By James L. Cox

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Hastings describes the period of the late 1970s ‘as a wonderful time to be a member of the Aberdeen African Religions team brought together by Andrew Walls’, whom, Hastings adds, had created a department with a ‘remarkable balance, at least in African terms’ (Hastings, 2004: 269). In 1967, just after taking up his post in Church History in Aberdeen, Walls founded the Journal of Religion in Africa, which he continued to edit until 1985, and in the process solicited numerous articles and book reviews from Aberdeen staff and postgraduate students (Hastings, 1986: 5–9; Hastings, 2004: 265–74).

She adds that for the most part ‘they have been suppressed by, or fused with, the religions of cultures which are more politically powerful, such as Christianity or Hinduism’ (1999: 30). This observation derives from Fisher’s analysis of power relations between local societies and globalizing forces, rather than implying a theological connection between Indigenous Religions and the universal religions. The development of new academic programmes and publications related to Indigenous Religions, such as those at the Open University and that of the New Lion Handbook and Fisher’s introductory texts, supports my contention that ‘Indigenous’ now has overtaken ‘Primal’ as the preferred designation amongst religious studies scholars, although, as we will see, much clarification and further analyses are needed if this trend is to be sustained and legitimated.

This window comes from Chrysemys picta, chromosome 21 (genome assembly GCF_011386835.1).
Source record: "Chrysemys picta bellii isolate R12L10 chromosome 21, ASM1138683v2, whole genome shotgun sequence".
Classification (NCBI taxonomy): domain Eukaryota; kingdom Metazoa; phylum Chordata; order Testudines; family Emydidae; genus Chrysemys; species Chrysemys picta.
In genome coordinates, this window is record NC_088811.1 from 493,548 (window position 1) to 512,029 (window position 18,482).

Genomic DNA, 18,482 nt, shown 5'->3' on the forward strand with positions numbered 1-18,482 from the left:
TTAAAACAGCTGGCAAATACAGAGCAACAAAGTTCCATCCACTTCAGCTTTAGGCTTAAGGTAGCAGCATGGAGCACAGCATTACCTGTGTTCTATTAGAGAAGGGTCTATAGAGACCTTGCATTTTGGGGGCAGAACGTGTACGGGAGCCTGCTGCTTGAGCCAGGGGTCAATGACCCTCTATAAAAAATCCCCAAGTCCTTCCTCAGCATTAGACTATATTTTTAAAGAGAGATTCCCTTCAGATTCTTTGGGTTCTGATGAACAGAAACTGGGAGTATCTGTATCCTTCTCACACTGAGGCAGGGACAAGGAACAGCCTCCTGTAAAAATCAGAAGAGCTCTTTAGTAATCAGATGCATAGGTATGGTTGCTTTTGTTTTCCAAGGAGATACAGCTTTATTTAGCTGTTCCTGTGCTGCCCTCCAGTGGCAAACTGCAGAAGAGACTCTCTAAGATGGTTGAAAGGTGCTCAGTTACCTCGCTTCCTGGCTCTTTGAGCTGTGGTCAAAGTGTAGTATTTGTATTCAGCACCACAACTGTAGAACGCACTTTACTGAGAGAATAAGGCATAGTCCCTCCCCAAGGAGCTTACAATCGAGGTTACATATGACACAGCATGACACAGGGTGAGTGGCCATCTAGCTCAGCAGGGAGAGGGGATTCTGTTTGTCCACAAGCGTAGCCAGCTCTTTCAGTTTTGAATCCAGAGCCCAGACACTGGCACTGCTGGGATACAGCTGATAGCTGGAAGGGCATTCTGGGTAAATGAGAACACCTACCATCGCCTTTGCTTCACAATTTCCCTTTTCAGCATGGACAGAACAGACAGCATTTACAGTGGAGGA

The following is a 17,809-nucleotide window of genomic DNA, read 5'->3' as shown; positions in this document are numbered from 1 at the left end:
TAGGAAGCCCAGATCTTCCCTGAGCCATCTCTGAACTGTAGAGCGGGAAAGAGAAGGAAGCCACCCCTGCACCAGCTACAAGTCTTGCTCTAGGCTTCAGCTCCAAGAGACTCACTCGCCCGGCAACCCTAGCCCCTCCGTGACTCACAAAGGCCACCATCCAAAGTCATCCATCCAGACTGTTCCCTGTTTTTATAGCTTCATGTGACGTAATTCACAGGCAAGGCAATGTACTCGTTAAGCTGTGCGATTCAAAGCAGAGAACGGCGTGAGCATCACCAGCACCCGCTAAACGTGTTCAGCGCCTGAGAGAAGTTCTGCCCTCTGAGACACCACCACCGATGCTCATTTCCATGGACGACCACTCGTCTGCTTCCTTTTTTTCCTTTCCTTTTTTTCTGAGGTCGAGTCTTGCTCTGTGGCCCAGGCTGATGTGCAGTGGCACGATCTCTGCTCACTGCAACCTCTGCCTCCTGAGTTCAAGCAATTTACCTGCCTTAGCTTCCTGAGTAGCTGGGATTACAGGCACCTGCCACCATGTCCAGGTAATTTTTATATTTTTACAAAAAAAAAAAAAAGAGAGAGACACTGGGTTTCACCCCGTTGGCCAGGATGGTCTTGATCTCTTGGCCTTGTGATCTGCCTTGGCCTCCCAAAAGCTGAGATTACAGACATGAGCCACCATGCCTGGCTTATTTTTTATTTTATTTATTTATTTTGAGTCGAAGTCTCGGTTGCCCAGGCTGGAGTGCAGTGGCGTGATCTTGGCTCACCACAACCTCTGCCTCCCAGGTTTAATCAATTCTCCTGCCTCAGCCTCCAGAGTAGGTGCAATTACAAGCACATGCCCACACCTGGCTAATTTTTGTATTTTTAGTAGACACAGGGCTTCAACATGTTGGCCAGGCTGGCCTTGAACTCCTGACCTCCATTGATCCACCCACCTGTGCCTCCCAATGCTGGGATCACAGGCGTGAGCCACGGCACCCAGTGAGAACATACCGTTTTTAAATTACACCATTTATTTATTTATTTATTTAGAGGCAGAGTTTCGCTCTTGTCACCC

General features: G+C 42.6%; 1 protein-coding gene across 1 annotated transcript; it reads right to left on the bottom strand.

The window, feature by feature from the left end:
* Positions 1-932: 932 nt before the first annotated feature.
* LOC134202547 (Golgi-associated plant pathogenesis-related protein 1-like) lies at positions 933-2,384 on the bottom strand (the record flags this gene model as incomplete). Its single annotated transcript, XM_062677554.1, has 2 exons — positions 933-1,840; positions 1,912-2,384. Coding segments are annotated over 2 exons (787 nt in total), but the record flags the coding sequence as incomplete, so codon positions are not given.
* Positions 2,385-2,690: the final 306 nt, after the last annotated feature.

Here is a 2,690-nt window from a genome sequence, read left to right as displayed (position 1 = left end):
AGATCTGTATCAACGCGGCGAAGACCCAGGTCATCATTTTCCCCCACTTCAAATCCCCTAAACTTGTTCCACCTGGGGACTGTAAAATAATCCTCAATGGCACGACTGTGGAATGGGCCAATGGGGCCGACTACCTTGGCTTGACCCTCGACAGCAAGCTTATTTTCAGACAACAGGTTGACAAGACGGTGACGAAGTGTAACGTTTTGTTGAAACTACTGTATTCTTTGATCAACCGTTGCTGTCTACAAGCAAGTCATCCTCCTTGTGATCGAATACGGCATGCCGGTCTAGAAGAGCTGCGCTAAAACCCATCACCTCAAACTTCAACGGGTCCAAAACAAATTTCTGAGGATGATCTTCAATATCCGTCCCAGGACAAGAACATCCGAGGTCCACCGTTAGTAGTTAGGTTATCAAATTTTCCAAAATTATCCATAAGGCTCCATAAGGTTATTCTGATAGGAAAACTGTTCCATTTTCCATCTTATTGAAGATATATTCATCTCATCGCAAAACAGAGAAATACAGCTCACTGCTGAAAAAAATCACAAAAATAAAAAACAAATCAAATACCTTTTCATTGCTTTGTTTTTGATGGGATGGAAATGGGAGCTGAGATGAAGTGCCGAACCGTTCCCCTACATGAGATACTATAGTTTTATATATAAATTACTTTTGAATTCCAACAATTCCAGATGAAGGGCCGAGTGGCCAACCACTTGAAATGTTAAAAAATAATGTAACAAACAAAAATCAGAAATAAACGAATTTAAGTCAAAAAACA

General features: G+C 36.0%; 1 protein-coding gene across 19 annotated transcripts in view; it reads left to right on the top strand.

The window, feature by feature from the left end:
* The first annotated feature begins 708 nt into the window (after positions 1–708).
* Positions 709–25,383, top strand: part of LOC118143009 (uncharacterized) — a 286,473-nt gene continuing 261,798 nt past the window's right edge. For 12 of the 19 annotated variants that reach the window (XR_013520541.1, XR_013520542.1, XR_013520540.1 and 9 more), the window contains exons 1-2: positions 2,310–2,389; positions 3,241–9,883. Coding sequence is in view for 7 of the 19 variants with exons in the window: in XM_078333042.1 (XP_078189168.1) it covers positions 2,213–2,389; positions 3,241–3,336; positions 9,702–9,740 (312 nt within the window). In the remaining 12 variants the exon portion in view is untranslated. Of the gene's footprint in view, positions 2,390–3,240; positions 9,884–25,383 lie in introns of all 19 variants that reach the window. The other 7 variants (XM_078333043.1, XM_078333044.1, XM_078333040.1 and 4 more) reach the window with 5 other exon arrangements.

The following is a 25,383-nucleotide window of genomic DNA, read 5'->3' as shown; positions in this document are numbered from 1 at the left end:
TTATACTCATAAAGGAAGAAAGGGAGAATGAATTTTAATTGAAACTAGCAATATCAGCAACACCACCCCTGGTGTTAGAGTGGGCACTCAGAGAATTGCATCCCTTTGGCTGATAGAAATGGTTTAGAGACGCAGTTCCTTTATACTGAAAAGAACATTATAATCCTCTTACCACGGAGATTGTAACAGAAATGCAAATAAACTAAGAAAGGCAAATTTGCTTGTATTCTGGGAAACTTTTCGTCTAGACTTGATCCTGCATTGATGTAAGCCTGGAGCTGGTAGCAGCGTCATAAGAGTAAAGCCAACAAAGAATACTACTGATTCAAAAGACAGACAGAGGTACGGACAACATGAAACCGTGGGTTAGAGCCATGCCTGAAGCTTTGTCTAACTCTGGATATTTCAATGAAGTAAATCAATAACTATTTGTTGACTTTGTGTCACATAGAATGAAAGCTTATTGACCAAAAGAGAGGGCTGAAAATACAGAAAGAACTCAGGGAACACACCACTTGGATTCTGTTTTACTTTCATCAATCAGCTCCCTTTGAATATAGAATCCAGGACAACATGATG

Parrinder then asks if the designation ‘Supreme Being’ corresponds to the Christian usage of the same term. He notes, ‘The word ‘supreme’ is easily comprehensible in European theology, but it may be fatally misleading to transfer our ideas into the African hierarchy. God the Father is supreme in Christian theology’ (1949: 30). In West Africa this cannot be regarded as the case, since generally ‘worship is scant enough’. Parrinder concludes: ‘In short, while to us belief in God is the “highest” article of religion, and practised as such, it is not in the forefront of practised West African religion’ (1949: 31).

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